I picture a transparent membrane held down by a forest of stays anchored in the ground. You could even hang housing from the stays, for some seriously impressive views.

  5. We can power a magnet with a molt salt reactor,to protect the atmosphere, it is harder to gain mass, but if we kept at it for 100,000 years we could make it more massive.
    If we have very good fusion plants by then it will help a lot, tremendous amount of O2 locked in all that is red, you refine it and get pure Iron and 02.
    I'd love
    to transport Co2 from Venus to Mars but even building a thousand ships all ten miles long and a mile wide ad thicket would still take forever.
    Really we should look to live in the clouds of Venus they are already habitable.
    Asimov's idea to terraform Venus was to use a photo cannon to shoot particles from the sunlit has to be somethign like that, but we are adapted right ow to live in th clouds of Venus.

  6. Agree ,but it wouldn't be as bad as burning the library,I'm still peeved at that .Setting up a magnetic field would be doable,but you really need more mass, and crashing asteroids would bring more of the right material,H20,Methane,C02,ect as well as heat by the energy released from impact.
    Molten salt reactors powering rocket engines,could move asteroids.Notice whenever we talk about terraforming or other huge energy use it is always MSR,seems like we should use them here.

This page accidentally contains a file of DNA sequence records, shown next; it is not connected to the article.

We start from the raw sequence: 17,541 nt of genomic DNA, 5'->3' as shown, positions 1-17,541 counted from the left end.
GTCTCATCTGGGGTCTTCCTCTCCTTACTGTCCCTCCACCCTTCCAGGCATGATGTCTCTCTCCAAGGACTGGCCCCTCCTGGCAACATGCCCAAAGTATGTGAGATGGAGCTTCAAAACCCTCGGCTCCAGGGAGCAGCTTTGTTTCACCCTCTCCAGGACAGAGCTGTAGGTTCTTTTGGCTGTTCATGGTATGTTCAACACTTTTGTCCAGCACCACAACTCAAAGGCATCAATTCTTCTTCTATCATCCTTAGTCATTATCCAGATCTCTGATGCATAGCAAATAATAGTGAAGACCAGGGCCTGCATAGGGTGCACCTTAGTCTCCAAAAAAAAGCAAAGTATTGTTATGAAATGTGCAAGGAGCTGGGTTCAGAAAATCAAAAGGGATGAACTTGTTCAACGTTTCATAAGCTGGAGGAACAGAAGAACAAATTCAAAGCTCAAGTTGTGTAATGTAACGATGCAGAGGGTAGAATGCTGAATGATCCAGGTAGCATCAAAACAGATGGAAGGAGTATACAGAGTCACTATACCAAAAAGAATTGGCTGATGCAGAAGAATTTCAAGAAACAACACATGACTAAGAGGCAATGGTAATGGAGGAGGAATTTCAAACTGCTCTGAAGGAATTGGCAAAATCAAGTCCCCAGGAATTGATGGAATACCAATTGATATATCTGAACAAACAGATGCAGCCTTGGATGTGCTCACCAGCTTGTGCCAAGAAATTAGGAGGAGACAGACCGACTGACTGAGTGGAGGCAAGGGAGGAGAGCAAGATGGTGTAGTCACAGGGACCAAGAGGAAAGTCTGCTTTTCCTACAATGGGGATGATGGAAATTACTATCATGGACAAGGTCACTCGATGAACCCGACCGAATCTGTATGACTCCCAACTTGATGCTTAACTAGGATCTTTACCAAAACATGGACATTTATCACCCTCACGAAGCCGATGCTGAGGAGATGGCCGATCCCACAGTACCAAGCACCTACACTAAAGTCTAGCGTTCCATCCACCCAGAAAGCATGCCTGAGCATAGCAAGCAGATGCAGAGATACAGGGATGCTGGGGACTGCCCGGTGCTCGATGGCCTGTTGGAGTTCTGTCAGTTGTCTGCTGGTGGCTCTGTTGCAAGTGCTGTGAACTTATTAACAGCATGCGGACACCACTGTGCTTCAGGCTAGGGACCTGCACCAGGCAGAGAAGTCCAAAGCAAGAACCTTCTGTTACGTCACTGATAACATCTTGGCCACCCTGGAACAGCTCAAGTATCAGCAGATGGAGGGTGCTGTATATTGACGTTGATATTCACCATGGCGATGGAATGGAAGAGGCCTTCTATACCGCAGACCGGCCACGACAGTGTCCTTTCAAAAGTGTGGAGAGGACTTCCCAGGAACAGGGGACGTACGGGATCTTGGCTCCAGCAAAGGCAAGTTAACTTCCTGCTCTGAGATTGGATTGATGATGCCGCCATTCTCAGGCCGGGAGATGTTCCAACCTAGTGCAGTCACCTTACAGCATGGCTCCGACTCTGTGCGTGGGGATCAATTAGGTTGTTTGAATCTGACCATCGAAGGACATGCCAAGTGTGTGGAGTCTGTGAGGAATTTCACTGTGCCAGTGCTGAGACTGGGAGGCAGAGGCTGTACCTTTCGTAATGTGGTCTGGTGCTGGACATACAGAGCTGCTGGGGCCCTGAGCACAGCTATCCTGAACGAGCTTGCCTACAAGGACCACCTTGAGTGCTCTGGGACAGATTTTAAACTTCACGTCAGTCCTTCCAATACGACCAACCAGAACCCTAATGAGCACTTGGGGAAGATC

Best idea to start would be in the great canyon, and just cover parts of it. The sun is very radioactive even her o earth breath gigatonnes of atmosphere, on Mars people will live in caves, to protect against sun and cosmic rays.
    We can let robots do all th work and exploring for quite a while,the Moon is more useful. And there will be asteroid minning.

  7. So magnetic field helps but it is a tiny factor compared to escape speed. This still seems to me that the talk of magnetic field holding in the air is misleading.

  8. Earth has as much CO2 as Venus, but most of ours is locked up in carbonate minerals like limestone (calcium-magnesium carbonate).

  9. For a long time, the only space the Martians need to worry about terraforming is the space under their habitat domes. Sea level pressure on Mars equates to 27 tons per square meter. It doesn't matter if it is gas or dome structure, only the total mass matters. So you can float a dome less massive than that at whatever height you want. Keep extending the domes as your needs increase.

  10. A big issue here is that, since Mars has a lower gravity than Earth, it takes about 3 times as much mass of atmosphere per square meter to achieve Earthly pressures: Proportionately speaking, Mars needs hugely more air than Earth.

    I think it's probably a mistake to assume terraforming in terms of rendering the whole planet naturally earthlike. As an alternate approach, I suggest just covering all but the mountain tops in a green house designed to retain atmospheric pressure. Suitably compartmentalized, of course, to avoid catastrophic failures.

    A couple km deep atmosphere would probably be sufficient for localized weather, and as more atmosphere was generated, the ceiling could be elevated.

  11. 30 km of soil? Is he freaking mad? It's probably closer to 100-1000m of soil. Bedrock is going to start long before you get as far down as 30km.